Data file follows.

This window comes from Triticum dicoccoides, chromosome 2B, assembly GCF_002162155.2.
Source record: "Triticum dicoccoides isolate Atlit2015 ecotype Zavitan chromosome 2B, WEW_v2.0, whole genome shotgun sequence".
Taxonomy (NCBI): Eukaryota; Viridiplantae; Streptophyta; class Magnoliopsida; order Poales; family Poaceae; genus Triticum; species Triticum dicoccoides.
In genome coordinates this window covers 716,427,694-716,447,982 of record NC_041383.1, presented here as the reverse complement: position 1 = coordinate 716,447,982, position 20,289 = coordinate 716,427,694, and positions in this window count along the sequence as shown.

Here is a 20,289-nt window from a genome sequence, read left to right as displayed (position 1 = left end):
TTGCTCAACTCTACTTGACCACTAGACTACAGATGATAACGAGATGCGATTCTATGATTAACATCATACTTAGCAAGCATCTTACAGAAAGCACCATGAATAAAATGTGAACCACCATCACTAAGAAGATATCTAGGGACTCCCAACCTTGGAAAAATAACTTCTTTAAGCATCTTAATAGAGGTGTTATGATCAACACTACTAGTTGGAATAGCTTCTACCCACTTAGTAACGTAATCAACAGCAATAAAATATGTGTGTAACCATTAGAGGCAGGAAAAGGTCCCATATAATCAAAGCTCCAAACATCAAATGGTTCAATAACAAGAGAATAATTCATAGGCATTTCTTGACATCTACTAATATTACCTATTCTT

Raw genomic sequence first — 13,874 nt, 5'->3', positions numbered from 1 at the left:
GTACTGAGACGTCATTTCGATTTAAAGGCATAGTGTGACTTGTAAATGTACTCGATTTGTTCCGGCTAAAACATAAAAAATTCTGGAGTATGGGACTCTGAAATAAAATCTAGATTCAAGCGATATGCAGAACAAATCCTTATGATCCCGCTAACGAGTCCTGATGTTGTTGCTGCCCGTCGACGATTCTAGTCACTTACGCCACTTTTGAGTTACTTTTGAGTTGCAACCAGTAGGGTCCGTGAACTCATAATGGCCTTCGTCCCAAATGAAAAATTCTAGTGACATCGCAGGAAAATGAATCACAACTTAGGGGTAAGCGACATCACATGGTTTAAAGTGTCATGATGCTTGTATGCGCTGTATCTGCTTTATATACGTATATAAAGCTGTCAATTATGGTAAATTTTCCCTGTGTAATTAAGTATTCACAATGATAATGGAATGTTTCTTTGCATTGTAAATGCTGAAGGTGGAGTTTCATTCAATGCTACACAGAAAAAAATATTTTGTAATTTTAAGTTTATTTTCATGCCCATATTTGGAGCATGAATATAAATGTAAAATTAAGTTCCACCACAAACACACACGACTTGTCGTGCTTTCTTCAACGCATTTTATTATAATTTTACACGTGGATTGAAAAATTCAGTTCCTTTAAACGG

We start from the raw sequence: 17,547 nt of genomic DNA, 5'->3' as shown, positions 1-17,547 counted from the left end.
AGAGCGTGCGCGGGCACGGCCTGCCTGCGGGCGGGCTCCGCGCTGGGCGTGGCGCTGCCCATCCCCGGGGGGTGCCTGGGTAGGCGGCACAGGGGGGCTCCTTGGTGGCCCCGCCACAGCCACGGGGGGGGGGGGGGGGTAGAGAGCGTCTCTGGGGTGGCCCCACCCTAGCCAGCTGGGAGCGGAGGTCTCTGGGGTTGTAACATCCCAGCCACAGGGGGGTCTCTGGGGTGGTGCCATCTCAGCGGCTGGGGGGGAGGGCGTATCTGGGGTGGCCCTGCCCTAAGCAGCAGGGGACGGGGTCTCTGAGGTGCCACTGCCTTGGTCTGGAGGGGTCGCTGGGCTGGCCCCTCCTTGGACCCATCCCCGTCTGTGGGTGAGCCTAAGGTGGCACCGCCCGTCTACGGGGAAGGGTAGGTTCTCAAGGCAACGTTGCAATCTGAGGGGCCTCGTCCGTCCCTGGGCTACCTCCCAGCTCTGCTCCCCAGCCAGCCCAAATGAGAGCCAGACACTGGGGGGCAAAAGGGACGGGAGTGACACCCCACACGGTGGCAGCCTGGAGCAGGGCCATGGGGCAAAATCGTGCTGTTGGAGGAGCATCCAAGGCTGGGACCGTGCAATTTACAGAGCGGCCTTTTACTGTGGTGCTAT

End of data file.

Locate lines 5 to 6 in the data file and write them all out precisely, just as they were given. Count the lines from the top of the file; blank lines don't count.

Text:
Here is a 20,289-nt window from a genome sequence, read left to right as displayed (position 1 = left end):
TTGCTCAACTCTACTTGACCACTAGACTACAGATGATAACGAGATGCGATTCTATGATTAACATCATACTTAGCAAGCATCTTACAGAAAGCACCATGAATAAAATGTGAACCACCATCACTAAGAAGATATCTAGGGACTCCCAACCTTGGAAAAATAACTTCTTTAAGCATCTTAATAGAGGTGTTATGATCAACACTACTAGTTGGAATAGCTTCTACCCACTTAGTAACGTAATCAACAGCAATAAAATATGTGTGTAACCATTAGAGGCAGGAAAAGGTCCCATATAATCAAAGCTCCAAACATCAAATGGTTCAATAACAAGAGAATAATTCATAGGCATTTCTTGACATCTACTAATATTACCTATTCTT